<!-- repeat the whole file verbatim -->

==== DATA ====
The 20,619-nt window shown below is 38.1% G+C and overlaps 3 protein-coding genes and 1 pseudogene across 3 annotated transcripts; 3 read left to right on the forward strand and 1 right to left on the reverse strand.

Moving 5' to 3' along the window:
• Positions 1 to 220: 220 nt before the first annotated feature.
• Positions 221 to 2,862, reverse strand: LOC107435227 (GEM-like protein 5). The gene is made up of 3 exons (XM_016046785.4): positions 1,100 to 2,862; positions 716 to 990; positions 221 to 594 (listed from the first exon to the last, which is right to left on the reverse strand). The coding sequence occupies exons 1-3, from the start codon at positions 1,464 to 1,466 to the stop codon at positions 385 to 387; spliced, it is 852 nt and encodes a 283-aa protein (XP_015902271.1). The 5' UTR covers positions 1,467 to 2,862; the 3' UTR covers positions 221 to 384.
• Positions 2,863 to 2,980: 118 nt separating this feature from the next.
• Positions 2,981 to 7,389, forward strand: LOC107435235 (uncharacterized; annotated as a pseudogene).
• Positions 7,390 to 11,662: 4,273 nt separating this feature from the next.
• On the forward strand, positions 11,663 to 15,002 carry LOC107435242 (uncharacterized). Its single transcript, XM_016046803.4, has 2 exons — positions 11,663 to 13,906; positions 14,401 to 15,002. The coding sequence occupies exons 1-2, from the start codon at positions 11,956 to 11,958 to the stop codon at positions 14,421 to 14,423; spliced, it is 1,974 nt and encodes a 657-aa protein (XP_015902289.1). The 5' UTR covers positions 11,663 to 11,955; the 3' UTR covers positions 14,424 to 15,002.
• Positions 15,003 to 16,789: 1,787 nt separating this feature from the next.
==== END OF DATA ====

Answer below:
The 20,619-nt window shown below is 38.1% G+C and overlaps 3 protein-coding genes and 1 pseudogene across 3 annotated transcripts; 3 read left to right on the forward strand and 1 right to left on the reverse strand.

Moving 5' to 3' along the window:
• Positions 1 to 220: 220 nt before the first annotated feature.
• Positions 221 to 2,862, reverse strand: LOC107435227 (GEM-like protein 5). The gene is made up of 3 exons (XM_016046785.4): positions 1,100 to 2,862; positions 716 to 990; positions 221 to 594 (listed from the first exon to the last, which is right to left on the reverse strand). The coding sequence occupies exons 1-3, from the start codon at positions 1,464 to 1,466 to the stop codon at positions 385 to 387; spliced, it is 852 nt and encodes a 283-aa protein (XP_015902271.1). The 5' UTR covers positions 1,467 to 2,862; the 3' UTR covers positions 221 to 384.
• Positions 2,863 to 2,980: 118 nt separating this feature from the next.
• Positions 2,981 to 7,389, forward strand: LOC107435235 (uncharacterized; annotated as a pseudogene).
• Positions 7,390 to 11,662: 4,273 nt separating this feature from the next.
• On the forward strand, positions 11,663 to 15,002 carry LOC107435242 (uncharacterized). Its single transcript, XM_016046803.4, has 2 exons — positions 11,663 to 13,906; positions 14,401 to 15,002. The coding sequence occupies exons 1-2, from the start codon at positions 11,956 to 11,958 to the stop codon at positions 14,421 to 14,423; spliced, it is 1,974 nt and encodes a 657-aa protein (XP_015902289.1). The 5' UTR covers positions 11,663 to 11,955; the 3' UTR covers positions 14,424 to 15,002.
• Positions 15,003 to 16,789: 1,787 nt separating this feature from the next.